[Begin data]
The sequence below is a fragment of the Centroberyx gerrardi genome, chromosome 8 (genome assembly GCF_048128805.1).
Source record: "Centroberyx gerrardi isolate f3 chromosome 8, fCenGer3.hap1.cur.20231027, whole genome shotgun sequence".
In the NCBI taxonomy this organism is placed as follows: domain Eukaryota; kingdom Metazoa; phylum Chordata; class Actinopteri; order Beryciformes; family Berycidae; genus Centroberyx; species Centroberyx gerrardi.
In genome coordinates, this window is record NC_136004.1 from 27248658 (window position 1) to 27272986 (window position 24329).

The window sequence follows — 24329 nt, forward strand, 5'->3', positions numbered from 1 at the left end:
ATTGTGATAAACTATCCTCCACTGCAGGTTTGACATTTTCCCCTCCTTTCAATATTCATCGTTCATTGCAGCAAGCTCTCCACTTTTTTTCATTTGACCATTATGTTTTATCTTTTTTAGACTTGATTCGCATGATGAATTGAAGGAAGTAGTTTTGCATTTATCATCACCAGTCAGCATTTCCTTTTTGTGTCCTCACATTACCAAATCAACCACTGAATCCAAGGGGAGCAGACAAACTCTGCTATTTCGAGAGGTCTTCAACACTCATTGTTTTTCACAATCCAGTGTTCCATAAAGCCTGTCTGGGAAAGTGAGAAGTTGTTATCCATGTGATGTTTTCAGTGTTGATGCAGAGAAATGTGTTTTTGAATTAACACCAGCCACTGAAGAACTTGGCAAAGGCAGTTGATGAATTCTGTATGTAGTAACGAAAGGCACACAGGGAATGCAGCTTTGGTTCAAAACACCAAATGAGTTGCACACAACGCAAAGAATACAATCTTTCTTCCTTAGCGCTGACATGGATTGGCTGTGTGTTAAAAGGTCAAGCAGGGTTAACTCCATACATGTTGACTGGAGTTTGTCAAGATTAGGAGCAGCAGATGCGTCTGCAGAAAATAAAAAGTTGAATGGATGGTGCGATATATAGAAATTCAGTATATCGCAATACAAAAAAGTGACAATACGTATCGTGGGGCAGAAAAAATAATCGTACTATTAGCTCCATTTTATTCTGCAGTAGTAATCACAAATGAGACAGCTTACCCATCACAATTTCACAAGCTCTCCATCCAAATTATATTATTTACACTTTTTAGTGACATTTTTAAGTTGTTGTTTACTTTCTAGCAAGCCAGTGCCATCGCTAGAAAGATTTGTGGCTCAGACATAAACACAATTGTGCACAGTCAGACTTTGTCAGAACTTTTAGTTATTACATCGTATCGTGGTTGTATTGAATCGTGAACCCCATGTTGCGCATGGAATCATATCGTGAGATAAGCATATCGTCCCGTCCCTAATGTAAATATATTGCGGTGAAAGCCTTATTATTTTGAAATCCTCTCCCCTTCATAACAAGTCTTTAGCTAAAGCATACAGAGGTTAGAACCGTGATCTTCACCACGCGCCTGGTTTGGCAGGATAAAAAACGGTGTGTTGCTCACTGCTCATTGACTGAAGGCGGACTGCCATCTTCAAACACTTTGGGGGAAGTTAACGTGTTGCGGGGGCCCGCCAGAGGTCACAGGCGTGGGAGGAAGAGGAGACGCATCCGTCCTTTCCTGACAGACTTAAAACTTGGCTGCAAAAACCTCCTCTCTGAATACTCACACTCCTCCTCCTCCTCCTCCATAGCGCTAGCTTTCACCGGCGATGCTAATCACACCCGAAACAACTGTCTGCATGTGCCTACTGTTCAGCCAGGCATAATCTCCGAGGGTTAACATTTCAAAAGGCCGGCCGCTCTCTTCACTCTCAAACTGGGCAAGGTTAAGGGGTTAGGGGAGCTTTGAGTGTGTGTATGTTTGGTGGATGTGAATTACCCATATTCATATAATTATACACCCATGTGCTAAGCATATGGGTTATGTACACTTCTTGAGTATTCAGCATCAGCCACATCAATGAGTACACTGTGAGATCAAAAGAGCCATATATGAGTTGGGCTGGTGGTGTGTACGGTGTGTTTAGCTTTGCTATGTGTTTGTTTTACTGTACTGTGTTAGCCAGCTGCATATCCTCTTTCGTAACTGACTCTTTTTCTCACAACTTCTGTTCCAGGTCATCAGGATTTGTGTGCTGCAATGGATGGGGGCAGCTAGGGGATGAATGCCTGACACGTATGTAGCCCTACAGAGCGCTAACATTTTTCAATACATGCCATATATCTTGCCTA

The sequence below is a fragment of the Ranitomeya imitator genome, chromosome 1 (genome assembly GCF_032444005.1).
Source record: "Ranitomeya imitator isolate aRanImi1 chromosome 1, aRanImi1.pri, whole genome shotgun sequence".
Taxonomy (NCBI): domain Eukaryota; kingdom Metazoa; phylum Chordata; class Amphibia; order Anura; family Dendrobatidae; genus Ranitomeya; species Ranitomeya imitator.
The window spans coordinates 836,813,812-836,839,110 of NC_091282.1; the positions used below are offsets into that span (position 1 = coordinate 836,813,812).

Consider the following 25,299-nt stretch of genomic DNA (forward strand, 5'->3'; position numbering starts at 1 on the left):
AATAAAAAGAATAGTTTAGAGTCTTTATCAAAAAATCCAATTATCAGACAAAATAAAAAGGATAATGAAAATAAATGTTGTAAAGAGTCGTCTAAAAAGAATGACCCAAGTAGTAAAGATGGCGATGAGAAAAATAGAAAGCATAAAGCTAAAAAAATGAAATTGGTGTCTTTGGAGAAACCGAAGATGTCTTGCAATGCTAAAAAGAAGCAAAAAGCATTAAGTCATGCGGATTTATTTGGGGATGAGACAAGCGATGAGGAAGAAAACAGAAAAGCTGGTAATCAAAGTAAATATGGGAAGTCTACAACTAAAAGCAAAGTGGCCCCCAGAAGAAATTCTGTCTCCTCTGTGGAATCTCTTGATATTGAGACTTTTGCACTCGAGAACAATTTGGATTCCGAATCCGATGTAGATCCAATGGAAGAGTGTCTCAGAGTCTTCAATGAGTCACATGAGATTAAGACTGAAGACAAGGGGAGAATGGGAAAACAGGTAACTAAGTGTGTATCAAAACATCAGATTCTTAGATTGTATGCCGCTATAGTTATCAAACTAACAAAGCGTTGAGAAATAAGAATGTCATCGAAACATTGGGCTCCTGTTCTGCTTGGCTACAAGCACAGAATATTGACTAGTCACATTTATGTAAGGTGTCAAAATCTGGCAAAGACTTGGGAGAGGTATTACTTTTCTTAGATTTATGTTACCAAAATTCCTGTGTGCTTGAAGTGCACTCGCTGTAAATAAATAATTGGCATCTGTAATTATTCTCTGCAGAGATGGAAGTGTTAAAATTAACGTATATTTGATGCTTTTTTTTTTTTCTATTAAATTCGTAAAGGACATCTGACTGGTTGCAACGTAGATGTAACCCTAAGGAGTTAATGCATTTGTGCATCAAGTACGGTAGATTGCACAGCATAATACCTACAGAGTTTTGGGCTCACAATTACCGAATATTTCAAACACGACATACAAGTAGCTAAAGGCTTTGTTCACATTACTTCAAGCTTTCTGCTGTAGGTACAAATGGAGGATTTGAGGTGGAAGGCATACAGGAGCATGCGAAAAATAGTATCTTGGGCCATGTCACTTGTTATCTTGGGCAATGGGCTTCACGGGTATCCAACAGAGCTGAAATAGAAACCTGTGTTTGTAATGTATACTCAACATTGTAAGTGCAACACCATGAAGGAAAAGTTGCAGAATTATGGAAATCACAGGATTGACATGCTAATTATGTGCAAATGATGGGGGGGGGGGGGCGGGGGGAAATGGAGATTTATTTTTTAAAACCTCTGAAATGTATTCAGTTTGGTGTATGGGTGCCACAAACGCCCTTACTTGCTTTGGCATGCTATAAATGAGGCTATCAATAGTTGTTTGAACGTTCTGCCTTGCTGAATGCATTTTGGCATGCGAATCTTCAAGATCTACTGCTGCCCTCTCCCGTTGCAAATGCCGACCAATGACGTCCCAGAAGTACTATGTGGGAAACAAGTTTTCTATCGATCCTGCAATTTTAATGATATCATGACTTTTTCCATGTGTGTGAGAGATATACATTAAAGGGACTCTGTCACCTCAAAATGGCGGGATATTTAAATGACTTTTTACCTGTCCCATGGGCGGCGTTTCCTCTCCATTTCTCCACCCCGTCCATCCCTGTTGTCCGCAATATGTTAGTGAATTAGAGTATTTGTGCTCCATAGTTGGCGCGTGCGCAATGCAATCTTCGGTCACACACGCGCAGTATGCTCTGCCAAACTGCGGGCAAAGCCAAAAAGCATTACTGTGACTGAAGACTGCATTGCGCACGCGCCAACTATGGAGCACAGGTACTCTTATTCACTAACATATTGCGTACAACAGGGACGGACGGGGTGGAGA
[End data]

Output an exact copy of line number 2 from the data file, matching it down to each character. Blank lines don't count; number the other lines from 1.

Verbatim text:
Source record: "Centroberyx gerrardi isolate f3 chromosome 8, fCenGer3.hap1.cur.20231027, whole genome shotgun sequence".